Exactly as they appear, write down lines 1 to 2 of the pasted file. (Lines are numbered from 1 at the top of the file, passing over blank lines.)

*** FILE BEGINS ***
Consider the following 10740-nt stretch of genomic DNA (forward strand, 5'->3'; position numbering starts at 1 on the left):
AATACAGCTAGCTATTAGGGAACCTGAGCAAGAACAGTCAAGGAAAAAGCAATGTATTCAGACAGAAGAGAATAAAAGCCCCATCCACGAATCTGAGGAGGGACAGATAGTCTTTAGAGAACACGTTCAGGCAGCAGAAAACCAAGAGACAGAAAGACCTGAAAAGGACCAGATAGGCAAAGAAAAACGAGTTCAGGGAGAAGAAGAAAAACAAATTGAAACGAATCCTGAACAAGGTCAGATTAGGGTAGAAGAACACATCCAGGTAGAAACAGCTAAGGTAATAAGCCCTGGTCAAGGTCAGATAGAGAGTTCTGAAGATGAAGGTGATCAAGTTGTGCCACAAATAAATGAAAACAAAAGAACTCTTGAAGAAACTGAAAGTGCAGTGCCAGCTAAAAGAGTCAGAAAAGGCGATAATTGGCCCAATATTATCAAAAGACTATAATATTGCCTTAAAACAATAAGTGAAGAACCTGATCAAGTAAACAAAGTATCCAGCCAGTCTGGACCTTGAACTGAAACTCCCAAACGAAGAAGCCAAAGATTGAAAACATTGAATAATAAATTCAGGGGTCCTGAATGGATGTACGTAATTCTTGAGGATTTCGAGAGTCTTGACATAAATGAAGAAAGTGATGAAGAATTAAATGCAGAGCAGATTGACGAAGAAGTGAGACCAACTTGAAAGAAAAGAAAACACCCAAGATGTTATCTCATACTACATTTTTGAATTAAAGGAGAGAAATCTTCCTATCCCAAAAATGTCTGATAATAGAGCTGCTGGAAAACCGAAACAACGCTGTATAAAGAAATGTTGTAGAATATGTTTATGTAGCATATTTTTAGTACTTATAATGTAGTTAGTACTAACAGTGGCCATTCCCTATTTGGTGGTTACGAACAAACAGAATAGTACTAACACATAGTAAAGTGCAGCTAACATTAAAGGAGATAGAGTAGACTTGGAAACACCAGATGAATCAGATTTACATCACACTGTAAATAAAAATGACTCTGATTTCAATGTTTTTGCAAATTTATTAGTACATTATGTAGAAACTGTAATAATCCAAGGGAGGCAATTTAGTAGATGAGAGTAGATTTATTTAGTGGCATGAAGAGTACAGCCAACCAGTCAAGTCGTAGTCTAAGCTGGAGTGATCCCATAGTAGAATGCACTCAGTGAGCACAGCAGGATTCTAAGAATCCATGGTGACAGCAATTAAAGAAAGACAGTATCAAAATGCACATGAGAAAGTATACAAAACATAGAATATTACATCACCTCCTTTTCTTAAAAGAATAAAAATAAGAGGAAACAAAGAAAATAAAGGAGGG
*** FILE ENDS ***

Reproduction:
Consider the following 10740-nt stretch of genomic DNA (forward strand, 5'->3'; position numbering starts at 1 on the left):
AATACAGCTAGCTATTAGGGAACCTGAGCAAGAACAGTCAAGGAAAAAGCAATGTATTCAGACAGAAGAGAATAAAAGCCCCATCCACGAATCTGAGGAGGGACAGATAGTCTTTAGAGAACACGTTCAGGCAGCAGAAAACCAAGAGACAGAAAGACCTGAAAAGGACCAGATAGGCAAAGAAAAACGAGTTCAGGGAGAAGAAGAAAAACAAATTGAAACGAATCCTGAACAAGGTCAGATTAGGGTAGAAGAACACATCCAGGTAGAAACAGCTAAGGTAATAAGCCCTGGTCAAGGTCAGATAGAGAGTTCTGAAGATGAAGGTGATCAAGTTGTGCCACAAATAAATGAAAACAAAAGAACTCTTGAAGAAACTGAAAGTGCAGTGCCAGCTAAAAGAGTCAGAAAAGGCGATAATTGGCCCAATATTATCAAAAGACTATAATATTGCCTTAAAACAATAAGTGAAGAACCTGATCAAGTAAACAAAGTATCCAGCCAGTCTGGACCTTGAACTGAAACTCCCAAACGAAGAAGCCAAAGATTGAAAACATTGAATAATAAATTCAGGGGTCCTGAATGGATGTACGTAATTCTTGAGGATTTCGAGAGTCTTGACATAAATGAAGAAAGTGATGAAGAATTAAATGCAGAGCAGATTGACGAAGAAGTGAGACCAACTTGAAAGAAAAGAAAACACCCAAGATGTTATCTCATACTACATTTTTGAATTAAAGGAGAGAAATCTTCCTATCCCAAAAATGTCTGATAATAGAGCTGCTGGAAAACCGAAACAACGCTGTATAAAGAAATGTTGTAGAATATGTTTATGTAGCATATTTTTAGTACTTATAATGTAGTTAGTACTAACAGTGGCCATTCCCTATTTGGTGGTTACGAACAAACAGAATAGTACTAACACATAGTAAAGTGCAGCTAACATTAAAGGAGATAGAGTAGACTTGGAAACACCAGATGAATCAGATTTACATCACACTGTAAATAAAAATGACTCTGATTTCAATGTTTTTGCAAATTTATTAGTACATTATGTAGAAACTGTAATAATCCAAGGGAGGCAATTTAGTAGATGAGAGTAGATTTATTTAGTGGCATGAAGAGTACAGCCAACCAGTCAAGTCGTAGTCTAAGCTGGAGTGATCCCATAGTAGAATGCACTCAGTGAGCACAGCAGGATTCTAAGAATCCATGGTGACAGCAATTAAAGAAAGACAGTATCAAAATGCACATGAGAAAGTATACAAAACATAGAATATTACATCACCTCCTTTTCTTAAAAGAATAAAAATAAGAGGAAACAAAGAAAATAAAGGAGGG